Here’s what I didn’t include in that essay: the moment, last August or September, when I’d dropped my skis for a tune at Pedigree Ski Shop in White Plains. “We just need your boots for a binding check,” the clerk had told me. Said boots, stowed at that moment in my closet in Brooklyn, were unavailable, forgotten in my hastening to beat rush-hour traffic. “I’ll bring them when I come back to pick up my skis,” I said. I didn’t. I hadn’t planned on skiing on those Rossies. But at some point in the season, I blew an edge on my Blizzards, couldn’t find a replacement pair, reached in my roof box and there were those old skis.
So I’ve had a lot of time to think about that decision chain and how careless I’d been with my own safety, and how to reset my approach so I minimize the chances of a repeat. After nearly three decades of skiing without a major injury (and just two minor ones), I’d gotten arrogant and careless. I’d like this ski season to be the last one that ever ends early. But what else could I do besides remember my boots next time?
I’ve been reading Hogen’s site for a few years now. I hadn’t been in explicit need of gear prior to blowing that edge, but he’s an entertaining writer and I enjoyed the regular emails. I figured he was the best-positioned thinker to guide me (and hopefully all of us), into better gear choices and maintenance over the next several years.
There was one more thing, one that transcends the empirical realms in which I normally dwell: the notion of mountain as entity. From Snowbird Secrets Chapter 3, On Vibrations:
… Hidden Peak is riddled with quartz. Quartz is a crystalline structure, and no ordinary crystal at that. Like all crystals, it not only responds to vibrations, it emits them. Quartz has piezoelectric properties that allow it to store electromagnetic energy and to conduct it. This mountain pulls a pulse from your energy stream and sends it back with interest, but it also skims off a transaction that it stores in its gargantuan energy vault.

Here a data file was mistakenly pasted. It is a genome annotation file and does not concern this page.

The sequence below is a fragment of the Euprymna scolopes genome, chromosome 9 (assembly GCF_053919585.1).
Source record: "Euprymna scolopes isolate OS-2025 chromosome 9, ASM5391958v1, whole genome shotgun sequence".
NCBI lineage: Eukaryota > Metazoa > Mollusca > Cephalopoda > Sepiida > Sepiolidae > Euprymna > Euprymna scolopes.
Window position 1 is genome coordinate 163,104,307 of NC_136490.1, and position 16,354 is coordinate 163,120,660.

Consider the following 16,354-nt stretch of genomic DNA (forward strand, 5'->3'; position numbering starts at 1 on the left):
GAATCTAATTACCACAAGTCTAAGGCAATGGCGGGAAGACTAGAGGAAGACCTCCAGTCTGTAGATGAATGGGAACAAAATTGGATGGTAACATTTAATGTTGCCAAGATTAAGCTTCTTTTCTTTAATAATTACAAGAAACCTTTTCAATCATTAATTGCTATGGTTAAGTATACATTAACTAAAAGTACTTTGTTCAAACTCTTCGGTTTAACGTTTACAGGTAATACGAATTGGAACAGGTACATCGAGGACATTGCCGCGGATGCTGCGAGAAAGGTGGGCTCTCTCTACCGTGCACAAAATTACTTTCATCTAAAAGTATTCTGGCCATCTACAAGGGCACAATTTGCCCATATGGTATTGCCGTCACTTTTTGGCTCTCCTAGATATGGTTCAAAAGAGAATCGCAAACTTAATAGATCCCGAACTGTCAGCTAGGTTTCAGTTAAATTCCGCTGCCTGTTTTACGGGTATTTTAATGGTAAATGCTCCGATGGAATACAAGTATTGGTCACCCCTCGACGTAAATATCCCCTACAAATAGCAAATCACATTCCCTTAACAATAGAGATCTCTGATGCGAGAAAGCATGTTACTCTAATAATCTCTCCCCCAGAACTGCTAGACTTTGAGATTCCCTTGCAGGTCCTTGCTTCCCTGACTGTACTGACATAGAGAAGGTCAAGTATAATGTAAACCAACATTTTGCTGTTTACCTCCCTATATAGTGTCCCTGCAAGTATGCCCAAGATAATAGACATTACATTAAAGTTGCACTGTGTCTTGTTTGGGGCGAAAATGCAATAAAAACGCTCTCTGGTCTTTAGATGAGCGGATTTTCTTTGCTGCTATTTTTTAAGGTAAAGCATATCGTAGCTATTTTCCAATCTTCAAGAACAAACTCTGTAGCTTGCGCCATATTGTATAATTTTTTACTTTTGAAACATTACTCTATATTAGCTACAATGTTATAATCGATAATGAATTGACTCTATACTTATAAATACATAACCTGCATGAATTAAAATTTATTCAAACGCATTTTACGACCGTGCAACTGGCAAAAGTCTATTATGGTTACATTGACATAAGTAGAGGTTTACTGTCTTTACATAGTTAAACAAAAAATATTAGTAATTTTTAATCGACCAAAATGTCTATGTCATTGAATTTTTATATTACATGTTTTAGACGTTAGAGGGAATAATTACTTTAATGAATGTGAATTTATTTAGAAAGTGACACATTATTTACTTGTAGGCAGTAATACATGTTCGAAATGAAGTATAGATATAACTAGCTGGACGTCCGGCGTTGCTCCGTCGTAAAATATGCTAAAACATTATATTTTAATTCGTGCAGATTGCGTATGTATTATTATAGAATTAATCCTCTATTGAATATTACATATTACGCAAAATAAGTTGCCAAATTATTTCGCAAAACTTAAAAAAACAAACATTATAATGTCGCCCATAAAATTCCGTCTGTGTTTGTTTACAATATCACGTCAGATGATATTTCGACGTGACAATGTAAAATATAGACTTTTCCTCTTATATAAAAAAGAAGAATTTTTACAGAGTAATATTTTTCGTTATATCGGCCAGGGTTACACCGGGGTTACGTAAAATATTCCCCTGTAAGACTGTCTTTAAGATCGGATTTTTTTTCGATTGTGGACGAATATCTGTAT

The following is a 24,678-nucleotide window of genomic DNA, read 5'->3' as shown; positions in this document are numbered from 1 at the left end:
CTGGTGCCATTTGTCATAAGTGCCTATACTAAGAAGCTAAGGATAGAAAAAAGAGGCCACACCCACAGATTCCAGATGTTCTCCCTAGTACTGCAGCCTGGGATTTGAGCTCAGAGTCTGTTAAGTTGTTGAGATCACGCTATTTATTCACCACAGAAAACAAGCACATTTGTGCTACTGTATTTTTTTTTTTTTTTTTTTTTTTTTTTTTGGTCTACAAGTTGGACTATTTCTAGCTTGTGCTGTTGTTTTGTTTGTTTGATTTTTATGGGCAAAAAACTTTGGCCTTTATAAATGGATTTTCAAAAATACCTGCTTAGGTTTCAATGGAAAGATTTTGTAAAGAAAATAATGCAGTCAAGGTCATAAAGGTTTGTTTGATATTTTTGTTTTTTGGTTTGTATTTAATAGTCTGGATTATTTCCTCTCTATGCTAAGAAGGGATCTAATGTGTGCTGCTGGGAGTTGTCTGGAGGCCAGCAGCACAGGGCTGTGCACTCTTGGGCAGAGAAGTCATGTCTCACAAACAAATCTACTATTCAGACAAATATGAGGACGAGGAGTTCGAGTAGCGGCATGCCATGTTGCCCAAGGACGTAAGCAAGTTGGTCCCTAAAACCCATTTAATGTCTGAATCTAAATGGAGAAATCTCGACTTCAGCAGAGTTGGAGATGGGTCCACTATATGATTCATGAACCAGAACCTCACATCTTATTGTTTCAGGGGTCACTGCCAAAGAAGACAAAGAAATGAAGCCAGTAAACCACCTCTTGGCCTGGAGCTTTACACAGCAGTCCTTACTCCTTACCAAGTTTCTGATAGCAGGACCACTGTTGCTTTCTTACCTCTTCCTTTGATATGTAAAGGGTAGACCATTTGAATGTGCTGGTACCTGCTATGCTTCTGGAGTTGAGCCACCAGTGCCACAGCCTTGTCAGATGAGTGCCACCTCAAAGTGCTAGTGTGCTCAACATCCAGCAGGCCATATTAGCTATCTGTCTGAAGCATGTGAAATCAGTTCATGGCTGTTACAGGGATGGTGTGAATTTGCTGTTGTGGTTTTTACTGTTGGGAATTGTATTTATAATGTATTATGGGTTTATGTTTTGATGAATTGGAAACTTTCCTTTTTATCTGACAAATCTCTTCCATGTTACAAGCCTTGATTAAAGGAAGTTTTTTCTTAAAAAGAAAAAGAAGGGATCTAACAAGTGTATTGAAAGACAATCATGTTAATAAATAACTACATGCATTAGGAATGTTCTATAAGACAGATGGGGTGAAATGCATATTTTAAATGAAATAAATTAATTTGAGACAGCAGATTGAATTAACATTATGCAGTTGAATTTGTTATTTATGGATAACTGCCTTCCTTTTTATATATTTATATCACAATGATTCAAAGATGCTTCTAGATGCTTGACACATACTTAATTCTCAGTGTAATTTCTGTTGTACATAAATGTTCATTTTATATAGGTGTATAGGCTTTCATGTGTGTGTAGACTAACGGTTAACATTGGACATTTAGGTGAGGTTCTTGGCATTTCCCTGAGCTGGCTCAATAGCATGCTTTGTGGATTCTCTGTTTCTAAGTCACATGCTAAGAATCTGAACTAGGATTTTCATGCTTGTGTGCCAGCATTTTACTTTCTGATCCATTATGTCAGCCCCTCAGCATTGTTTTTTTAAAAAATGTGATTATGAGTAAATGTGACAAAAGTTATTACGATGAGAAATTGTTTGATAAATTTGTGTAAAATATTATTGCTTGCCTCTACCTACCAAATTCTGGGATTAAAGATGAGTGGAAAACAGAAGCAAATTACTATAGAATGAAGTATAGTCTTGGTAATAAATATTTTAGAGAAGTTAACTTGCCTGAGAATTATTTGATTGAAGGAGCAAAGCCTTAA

“So what does the mountain do with all this energy?” Jackson asks, before answering his own question:
As it turns out, everyone has a story for how they came to discover Snowbird, but no one knows the reason. Some have the vanity to think they picked the place, but the wisest know the place picked them. This is the secret that Snowbird has slipped into our subconscious; deep down, we know we were summoned here.
I’m skeptical but interested. Snowbird is special. No one who has skied there can doubt that. It is different. Incomparable. It is one of the few places where I ever feel genuinely scared on skis. But also reverential, awed, a little miffed and disbelieving the whole time I’m skiing. It’s something else. And I’ve never really been able to figure out why, other than the 600 inches of snow and relentless terrain and location within bowling lane distance of a major airport.
Whether or not you’re willing to consider this anthropomorphization of the ski area, Hogen’s call to humility in its presence is inarguable. From Chapter 19, On Gratitude and Asking Permission:
Everyone can learn humility before the mountain. Nowhere is this more important than at Snowbird, where if you don’t approach the mountain with the appropriate measure of humility, the mountain will be more than happy to supply some.
My final run of the season was on an open trail, ungroomed buy modestly pitched. I was tired, my turns lazy. I wasn’t really paying attention. I wasn’t respecting the mountain. And while that mountain was quite a different thing from Snowbird, it had no issue reminding me that my carelessness was a mistake.
Questions I wish I’d asked
Despite the fact that this was one of the longest podcasts I’ve ever recorded, we didn’t get to half the questions I’d prepared. I wanted to discuss the devolution of ski shop culture in the maw of the internet, the decline of the industry trade show, the unconstructive nature of a competitive mindset to recreational skiing, the history of Real Skiers, the evolution of ski and boot technology over the past several decades, and how fortunate we are to be alive during this singular epoch in which we can reach the hazardous summits of our most forbidding mountains with a 10-minute lift ride. Hogen also made several interesting comments that would have been worthy of follow-up, from his nomination of Greg Stump to the National Ski & Snowboard Hall of Fame to what he sees as the decline of certain professional ski organization’s institutional integrity. I’ll save it all for next time.